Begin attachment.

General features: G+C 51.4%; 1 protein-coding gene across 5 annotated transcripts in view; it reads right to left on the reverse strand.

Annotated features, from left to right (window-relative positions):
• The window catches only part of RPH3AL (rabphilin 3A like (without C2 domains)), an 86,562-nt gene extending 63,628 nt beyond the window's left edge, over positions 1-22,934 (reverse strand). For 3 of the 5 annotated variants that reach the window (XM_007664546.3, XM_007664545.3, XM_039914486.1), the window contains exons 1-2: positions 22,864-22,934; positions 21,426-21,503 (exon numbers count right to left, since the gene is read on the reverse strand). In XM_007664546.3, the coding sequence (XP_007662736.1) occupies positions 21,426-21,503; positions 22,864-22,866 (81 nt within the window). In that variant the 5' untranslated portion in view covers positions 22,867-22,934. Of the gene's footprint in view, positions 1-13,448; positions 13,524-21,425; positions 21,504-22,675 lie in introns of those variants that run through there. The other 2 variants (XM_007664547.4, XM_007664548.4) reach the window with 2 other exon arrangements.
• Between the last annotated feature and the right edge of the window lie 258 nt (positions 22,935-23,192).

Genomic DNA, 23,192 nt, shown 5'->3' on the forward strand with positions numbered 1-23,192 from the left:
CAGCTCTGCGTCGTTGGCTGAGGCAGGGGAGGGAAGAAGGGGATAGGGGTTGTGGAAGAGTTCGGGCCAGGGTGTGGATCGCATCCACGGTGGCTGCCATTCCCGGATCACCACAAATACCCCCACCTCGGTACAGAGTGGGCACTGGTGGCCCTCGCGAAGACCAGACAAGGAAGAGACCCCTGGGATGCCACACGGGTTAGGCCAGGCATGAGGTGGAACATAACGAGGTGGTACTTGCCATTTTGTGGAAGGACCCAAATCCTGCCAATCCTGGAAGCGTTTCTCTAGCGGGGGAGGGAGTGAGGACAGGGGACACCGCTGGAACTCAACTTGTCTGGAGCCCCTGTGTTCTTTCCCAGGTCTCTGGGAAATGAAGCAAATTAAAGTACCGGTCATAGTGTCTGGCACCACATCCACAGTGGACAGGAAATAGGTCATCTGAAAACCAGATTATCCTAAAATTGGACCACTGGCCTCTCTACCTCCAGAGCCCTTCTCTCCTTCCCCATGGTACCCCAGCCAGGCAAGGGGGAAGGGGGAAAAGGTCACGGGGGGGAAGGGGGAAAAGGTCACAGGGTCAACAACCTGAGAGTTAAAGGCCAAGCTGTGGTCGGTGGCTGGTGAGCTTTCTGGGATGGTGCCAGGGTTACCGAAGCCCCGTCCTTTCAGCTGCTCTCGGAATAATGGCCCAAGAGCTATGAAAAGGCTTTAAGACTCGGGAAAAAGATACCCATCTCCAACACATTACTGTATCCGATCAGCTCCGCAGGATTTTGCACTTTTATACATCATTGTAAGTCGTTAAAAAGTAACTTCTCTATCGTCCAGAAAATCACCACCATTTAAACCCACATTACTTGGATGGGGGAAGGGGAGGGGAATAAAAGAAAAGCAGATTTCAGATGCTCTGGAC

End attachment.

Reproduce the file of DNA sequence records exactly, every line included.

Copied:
General features: G+C 51.4%; 1 protein-coding gene across 5 annotated transcripts in view; it reads right to left on the reverse strand.

Annotated features, from left to right (window-relative positions):
• The window catches only part of RPH3AL (rabphilin 3A like (without C2 domains)), an 86,562-nt gene extending 63,628 nt beyond the window's left edge, over positions 1-22,934 (reverse strand). For 3 of the 5 annotated variants that reach the window (XM_007664546.3, XM_007664545.3, XM_039914486.1), the window contains exons 1-2: positions 22,864-22,934; positions 21,426-21,503 (exon numbers count right to left, since the gene is read on the reverse strand). In XM_007664546.3, the coding sequence (XP_007662736.1) occupies positions 21,426-21,503; positions 22,864-22,866 (81 nt within the window). In that variant the 5' untranslated portion in view covers positions 22,867-22,934. Of the gene's footprint in view, positions 1-13,448; positions 13,524-21,425; positions 21,504-22,675 lie in introns of those variants that run through there. The other 2 variants (XM_007664547.4, XM_007664548.4) reach the window with 2 other exon arrangements.
• Between the last annotated feature and the right edge of the window lie 258 nt (positions 22,935-23,192).

Genomic DNA, 23,192 nt, shown 5'->3' on the forward strand with positions numbered 1-23,192 from the left:
CAGCTCTGCGTCGTTGGCTGAGGCAGGGGAGGGAAGAAGGGGATAGGGGTTGTGGAAGAGTTCGGGCCAGGGTGTGGATCGCATCCACGGTGGCTGCCATTCCCGGATCACCACAAATACCCCCACCTCGGTACAGAGTGGGCACTGGTGGCCCTCGCGAAGACCAGACAAGGAAGAGACCCCTGGGATGCCACACGGGTTAGGCCAGGCATGAGGTGGAACATAACGAGGTGGTACTTGCCATTTTGTGGAAGGACCCAAATCCTGCCAATCCTGGAAGCGTTTCTCTAGCGGGGGAGGGAGTGAGGACAGGGGACACCGCTGGAACTCAACTTGTCTGGAGCCCCTGTGTTCTTTCCCAGGTCTCTGGGAAATGAAGCAAATTAAAGTACCGGTCATAGTGTCTGGCACCACATCCACAGTGGACAGGAAATAGGTCATCTGAAAACCAGATTATCCTAAAATTGGACCACTGGCCTCTCTACCTCCAGAGCCCTTCTCTCCTTCCCCATGGTACCCCAGCCAGGCAAGGGGGAAGGGGGAAAAGGTCACGGGGGGGAAGGGGGAAAAGGTCACAGGGTCAACAACCTGAGAGTTAAAGGCCAAGCTGTGGTCGGTGGCTGGTGAGCTTTCTGGGATGGTGCCAGGGTTACCGAAGCCCCGTCCTTTCAGCTGCTCTCGGAATAATGGCCCAAGAGCTATGAAAAGGCTTTAAGACTCGGGAAAAAGATACCCATCTCCAACACATTACTGTATCCGATCAGCTCCGCAGGATTTTGCACTTTTATACATCATTGTAAGTCGTTAAAAAGTAACTTCTCTATCGTCCAGAAAATCACCACCATTTAAACCCACATTACTTGGATGGGGGAAGGGGAGGGGAATAAAAGAAAAGCAGATTTCAGATGCTCTGGAC